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Re: my if?

From:
fun_with_perl
Date:
July 2, 2003 04:20
Subject:
Re: my if?
Message ID:
bduf34$nke$1@post.home.lunix
In article <3F027BE8.995.CC857CE8@localhost>,
	"Bernie Cosell" <bernie@fantasyfarm.com> writes:
>> I can't think of a single Perl construct that does only one thing,
>> and that can be done with about the same number of keystrokes
>> by a more general construct.
>
> How about "our"?
>

"our" is more than just a use vars replacement, even if that is a
popular use. "our" makes a lexical scoped alias of a global. There 
is no other way to get the effect that I know.

perl -le '
package main; 
our $a; 
package foo; 
$a=5; 
print "foo: $foo::a"; 
print "main: $main::a"
'

foo: 
main: 5

And in response to some elses argument, just because perl can have
multiple ways to express one thing does in no way imply that you
must have multiple ways to express one thing in order to be perlish.

The "alternate form" usually exists if there is a common use where the
plain form is awkward.

"static" variabls are definitely not common, and personally I don't
consider the lexical notation awkward. I actually consider it clearer
since it clearly shows the variable value has a longer lifetime than
the function activation. I always considered C function scope static 
variables extremely awkward even before I knew perl. The case with an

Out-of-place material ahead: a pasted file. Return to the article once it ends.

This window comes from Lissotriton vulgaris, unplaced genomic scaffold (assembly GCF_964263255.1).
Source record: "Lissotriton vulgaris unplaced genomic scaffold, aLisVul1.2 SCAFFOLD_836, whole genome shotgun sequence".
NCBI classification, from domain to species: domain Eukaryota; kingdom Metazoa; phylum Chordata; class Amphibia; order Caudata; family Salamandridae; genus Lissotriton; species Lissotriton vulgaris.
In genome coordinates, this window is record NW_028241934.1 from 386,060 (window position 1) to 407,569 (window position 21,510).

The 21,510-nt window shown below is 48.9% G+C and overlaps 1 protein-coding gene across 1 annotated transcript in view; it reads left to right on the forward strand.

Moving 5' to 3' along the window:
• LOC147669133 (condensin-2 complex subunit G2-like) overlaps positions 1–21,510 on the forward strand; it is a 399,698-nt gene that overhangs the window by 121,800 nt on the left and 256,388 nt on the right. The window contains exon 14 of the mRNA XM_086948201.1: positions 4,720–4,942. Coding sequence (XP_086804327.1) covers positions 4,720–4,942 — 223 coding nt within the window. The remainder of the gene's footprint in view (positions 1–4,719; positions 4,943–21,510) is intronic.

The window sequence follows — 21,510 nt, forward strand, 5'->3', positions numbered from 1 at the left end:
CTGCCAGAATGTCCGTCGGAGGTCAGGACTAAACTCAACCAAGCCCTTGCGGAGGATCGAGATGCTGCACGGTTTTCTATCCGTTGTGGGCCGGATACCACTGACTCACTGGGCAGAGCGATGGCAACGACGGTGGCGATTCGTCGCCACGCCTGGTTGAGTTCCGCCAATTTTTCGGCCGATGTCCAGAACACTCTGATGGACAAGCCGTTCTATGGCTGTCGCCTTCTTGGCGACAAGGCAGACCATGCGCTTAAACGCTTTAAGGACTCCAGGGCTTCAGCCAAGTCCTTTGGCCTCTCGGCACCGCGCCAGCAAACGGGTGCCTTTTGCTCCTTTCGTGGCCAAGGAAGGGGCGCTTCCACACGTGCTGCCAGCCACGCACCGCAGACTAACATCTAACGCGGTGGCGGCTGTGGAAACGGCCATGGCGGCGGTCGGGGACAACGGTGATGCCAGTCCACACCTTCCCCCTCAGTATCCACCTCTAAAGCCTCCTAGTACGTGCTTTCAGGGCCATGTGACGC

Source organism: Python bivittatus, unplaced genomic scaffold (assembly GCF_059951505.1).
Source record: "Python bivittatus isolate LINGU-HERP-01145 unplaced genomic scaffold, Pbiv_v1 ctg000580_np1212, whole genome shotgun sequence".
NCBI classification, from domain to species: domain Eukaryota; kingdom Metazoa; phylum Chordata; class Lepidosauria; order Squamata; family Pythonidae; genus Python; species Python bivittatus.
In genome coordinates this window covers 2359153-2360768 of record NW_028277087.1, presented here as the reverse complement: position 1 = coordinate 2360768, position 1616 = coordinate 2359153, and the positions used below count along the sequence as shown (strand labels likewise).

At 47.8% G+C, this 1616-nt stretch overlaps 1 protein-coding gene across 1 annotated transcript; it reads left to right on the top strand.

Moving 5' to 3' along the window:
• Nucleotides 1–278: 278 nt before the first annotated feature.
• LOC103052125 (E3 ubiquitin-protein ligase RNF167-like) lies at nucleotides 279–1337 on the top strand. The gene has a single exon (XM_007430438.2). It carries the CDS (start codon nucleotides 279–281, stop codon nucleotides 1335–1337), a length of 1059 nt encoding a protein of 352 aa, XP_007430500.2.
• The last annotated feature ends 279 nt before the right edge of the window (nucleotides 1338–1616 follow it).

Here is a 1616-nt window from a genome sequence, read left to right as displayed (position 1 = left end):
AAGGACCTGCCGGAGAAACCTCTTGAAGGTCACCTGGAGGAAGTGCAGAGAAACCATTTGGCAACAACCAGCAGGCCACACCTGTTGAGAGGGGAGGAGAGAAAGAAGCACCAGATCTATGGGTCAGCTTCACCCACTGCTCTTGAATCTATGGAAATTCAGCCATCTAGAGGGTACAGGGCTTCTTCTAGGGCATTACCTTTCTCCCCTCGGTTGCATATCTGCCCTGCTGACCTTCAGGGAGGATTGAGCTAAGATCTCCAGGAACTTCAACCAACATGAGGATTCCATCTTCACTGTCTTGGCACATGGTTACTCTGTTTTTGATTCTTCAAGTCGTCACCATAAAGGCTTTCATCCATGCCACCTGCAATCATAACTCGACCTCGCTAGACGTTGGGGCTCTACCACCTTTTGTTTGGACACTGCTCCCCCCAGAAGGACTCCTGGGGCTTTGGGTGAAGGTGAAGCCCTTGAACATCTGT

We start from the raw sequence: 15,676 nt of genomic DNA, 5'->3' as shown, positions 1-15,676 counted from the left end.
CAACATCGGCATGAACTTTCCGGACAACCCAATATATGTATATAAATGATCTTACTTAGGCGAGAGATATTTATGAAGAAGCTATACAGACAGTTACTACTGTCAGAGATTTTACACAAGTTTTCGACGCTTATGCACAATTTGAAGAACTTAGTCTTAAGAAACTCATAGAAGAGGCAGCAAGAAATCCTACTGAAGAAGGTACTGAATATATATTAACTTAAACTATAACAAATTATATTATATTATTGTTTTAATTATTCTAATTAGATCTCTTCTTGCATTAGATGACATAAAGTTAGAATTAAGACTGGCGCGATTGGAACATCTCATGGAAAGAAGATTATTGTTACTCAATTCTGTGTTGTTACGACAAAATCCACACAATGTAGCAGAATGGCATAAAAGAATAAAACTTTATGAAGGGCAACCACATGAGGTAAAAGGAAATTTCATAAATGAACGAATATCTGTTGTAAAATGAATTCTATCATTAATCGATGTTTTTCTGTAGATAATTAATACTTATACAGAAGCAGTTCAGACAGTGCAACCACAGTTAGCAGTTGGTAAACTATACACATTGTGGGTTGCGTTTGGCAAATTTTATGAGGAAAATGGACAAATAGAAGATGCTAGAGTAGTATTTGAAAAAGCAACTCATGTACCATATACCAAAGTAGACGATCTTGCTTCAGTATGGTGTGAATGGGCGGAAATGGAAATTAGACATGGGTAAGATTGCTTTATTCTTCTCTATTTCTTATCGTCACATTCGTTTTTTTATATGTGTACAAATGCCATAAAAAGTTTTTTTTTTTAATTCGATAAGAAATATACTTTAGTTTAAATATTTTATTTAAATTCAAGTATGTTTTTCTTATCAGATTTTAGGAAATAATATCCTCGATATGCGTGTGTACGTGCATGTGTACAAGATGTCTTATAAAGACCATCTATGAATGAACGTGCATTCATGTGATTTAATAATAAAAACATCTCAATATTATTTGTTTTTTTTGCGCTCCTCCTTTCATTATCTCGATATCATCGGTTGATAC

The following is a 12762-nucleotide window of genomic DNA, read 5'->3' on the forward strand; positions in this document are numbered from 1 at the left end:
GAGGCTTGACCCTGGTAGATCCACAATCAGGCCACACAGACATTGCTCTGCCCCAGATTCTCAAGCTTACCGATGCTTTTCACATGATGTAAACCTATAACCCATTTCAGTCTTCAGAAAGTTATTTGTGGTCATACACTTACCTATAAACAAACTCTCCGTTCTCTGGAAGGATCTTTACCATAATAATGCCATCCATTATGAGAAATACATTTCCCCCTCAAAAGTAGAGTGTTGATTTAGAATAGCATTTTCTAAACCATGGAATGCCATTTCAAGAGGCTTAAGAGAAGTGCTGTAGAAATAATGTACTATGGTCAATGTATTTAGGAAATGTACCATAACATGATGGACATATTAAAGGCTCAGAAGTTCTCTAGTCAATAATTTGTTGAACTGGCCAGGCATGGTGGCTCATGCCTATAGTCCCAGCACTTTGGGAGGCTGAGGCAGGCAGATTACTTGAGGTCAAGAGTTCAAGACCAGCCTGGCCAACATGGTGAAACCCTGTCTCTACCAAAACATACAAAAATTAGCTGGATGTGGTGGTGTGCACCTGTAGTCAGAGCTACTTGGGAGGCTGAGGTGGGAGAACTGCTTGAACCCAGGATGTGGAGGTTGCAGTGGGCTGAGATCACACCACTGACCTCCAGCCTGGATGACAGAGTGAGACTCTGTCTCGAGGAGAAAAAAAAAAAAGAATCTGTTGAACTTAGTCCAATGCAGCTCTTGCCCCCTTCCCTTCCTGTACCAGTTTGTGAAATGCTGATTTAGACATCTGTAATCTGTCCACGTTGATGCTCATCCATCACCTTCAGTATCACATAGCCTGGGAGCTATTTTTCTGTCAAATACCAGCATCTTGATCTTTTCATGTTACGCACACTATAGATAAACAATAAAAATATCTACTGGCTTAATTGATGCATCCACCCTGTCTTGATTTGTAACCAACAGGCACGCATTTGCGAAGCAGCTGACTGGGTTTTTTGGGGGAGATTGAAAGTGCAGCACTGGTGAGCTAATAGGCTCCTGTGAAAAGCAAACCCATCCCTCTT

initializer is especially ugly since it's an action that looks like it's 
done every time a function is executed, but is done only once actually.

You would for example have to explain to people why you can't do this:

sub foo {
    ....
    my $a = ...;
    ....
    static $b = $a+3;
    ...
}

(comparable to that other favorite, named functions within named functions)

And what would be the moment the initializer is executed in perl anyways ?
compile time (implied BEGIN) ? Run-time (so there is code that runs in
at a time you would normally not expect. Function bodies normally have no
runtime effect) ? First use of the function (so the effect of the 
intializer depends on action at a distance, the exact moment the first 
call gets done) ?

The lexical scope solution is again very clear here. It uses the moment
runtime passes there, this time not unexpectedly hidden inside a body.



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